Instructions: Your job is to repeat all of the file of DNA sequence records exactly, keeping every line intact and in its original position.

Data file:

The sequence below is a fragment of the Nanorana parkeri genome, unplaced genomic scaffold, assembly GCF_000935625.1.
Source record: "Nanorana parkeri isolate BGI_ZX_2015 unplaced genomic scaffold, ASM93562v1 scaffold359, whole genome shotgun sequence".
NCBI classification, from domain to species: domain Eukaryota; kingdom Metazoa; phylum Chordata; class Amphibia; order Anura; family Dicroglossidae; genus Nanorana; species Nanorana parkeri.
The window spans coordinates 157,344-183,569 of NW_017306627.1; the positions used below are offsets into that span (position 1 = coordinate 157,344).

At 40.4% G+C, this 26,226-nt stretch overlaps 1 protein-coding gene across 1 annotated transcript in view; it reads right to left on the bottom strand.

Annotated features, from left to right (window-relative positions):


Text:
The sequence below is a fragment of the Nanorana parkeri genome, unplaced genomic scaffold, assembly GCF_000935625.1.
Source record: "Nanorana parkeri isolate BGI_ZX_2015 unplaced genomic scaffold, ASM93562v1 scaffold359, whole genome shotgun sequence".
NCBI classification, from domain to species: domain Eukaryota; kingdom Metazoa; phylum Chordata; class Amphibia; order Anura; family Dicroglossidae; genus Nanorana; species Nanorana parkeri.
The window spans coordinates 157,344-183,569 of NW_017306627.1; the positions used below are offsets into that span (position 1 = coordinate 157,344).

At 40.4% G+C, this 26,226-nt stretch overlaps 1 protein-coding gene across 1 annotated transcript in view; it reads right to left on the bottom strand.

Annotated features, from left to right (window-relative positions):